Sask.  The Sheikh of the First Nation calls for an apology and participation in the episode after treatment at Regina Walmart |  CBC News

Sask. The Sheikh of the First Nation calls for an apology and participation in the episode after treatment at Regina Walmart | CBC News

A senior from Muscowpetung First Nation, located about 50 kilometers northeast of Regina, is calling for more work after an experience she had at Walmart last fall.

Joyce Keepness says she went to the Prince of Wales Drive location in East Regina on October 21, 2021, to purchase 10 gift cards for $100 each, before the grandmothers’ gathering her community was hosting.

However, the 69-year-old Saulteaux woman says that when she went to buy it, she was confronted by a salesperson who accused her of buying it for fraudulent purposes.

“I couldn’t even answer because I was in shock,” Keepness said during a rally outside the store on Friday.

Keepness said she left without buying the gift cards, but Emmalyn Olsen – an apparently white colleague she works with at a Muscowpetung health center – came back later that day to buy them on Keepness’s behalf.

“They didn’t ask me about my intentions with them, they just gave it to me,” Olsen said.

Olsen and Keepness say that when the couple brought their concerns to the customer service desk right after, they were denied a sit-down conversation with the manager.

Emmalyn Olsen said she bought the same amount of gift cards at Walmart as she tried Joyce Keepness on October 21, 2021, but had no problems. She believes that the difference in the treatment is due to the colors of their skin. (Corey Herberger/Radio Canada)

After reflecting on the situation for a few days, Keepness decided to reach out to the Saskatchewan Alliance Against Racism to help report the incident.

“This isn’t the first time I’ve experienced such horrible racism—I’ve lived with it my whole life. But it’s time for me to resist it,” she recalled.

Keepness said the alliance followed up with the local store manager, who sent the order to Walmart companywide.

Discrimination ‘Not Proven’: Walmart

Following written statements from Keepness and Olsen, and an internal investigation by Walmart Canada, an employee in the company’s human resources department arrived months later in an email.

It said that based on “carefully considered” evidence, Keepness’ claims “have not been substantiated” and that the employees involved did nothing against Walmart’s policy of harassment and discrimination.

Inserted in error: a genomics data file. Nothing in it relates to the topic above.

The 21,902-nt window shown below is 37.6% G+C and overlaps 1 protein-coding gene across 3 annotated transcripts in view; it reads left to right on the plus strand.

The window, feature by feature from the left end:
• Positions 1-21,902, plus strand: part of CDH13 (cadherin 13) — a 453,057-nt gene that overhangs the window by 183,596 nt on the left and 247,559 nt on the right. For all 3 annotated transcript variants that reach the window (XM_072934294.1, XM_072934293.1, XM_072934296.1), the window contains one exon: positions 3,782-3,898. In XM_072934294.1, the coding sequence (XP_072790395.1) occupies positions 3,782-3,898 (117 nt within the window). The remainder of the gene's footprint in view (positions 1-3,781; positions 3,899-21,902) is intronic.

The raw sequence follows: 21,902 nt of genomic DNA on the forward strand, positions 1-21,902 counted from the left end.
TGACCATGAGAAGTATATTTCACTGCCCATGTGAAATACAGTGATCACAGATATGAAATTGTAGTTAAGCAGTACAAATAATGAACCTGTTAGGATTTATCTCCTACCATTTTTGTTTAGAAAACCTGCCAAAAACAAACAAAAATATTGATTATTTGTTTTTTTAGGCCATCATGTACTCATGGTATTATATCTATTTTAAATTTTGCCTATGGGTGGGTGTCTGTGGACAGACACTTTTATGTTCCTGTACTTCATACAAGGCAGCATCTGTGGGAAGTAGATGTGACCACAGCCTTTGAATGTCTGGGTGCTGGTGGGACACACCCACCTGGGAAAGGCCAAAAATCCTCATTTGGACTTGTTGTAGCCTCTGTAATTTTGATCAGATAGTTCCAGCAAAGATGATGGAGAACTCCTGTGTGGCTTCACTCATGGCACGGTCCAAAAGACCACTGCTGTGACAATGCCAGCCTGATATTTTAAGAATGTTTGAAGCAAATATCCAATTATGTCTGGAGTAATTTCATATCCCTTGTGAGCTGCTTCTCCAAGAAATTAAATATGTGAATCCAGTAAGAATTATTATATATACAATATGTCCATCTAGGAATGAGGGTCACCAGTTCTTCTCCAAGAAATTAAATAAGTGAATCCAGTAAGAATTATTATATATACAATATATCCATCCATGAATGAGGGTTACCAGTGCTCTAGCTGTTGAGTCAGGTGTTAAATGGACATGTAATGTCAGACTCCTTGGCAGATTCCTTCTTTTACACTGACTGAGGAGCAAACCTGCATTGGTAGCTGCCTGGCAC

“This is the value of gift cards [at or over $1,000] It could raise concern that the buyer may be a victim of fraud,” Janet Warner-Duncan, Walmart Canada Customer Experience Case Manager, wrote in a March 16 letter.

“In such circumstances, the Partner may contact a Manager to take appropriate steps to help protect the Customer. In that case, the Partner has inquired directly with you because they incorrectly understood that this was the process for specifically third party gift card transactions.”

Warner-Duncan wrote that management has since asked employees to report to a manager due to “all concerns that the customer may be a victim of fraud” and that “there will be no further action in connection with this concern.”

Walmart Canada, in a statement to CBC News on Friday, said it takes “concerns of this nature seriously and is investigating the matter.”[s] accurately. “

A spokesperson for the incident described the incident as a “misunderstanding” about the company’s operations related to ordering large quantities of gift cards.

Calls for education and understanding

Keepness said she was frustrated by Walmart’s response, noting that she would have preferred to see an apology and an invitation to meet with the workers involved for an engagement circuit.

She offered, “Some of the elders of our first nations can come to work with their staff and inform them of our treaties – educate them about the experience of our people on a daily basis.” “We are not all thieves. We do business and we have money to spend.”

Melissa Tavita, president of Muscowpetung, says she hopes the Joyce Keepness story will prompt more retailers to do cultural sensitivity training with their employees. (Corey Herberger/Radio Canada)

Standing behind the elder, Melissa Tavita, Muscowpetung’s president, said she hopes the Keepness story will educate other retail workers about paying attention to their treatment of Indigenous customers.

“If more people talk about this type of procedure and treatment, I think more awareness will be passed on to people,” Tavita said. “It saddens me that not only my children but the children in our society – all First Nations children – must grow up in this lifestyle, if we do not change it today.”

2022-05-06 23:53:08

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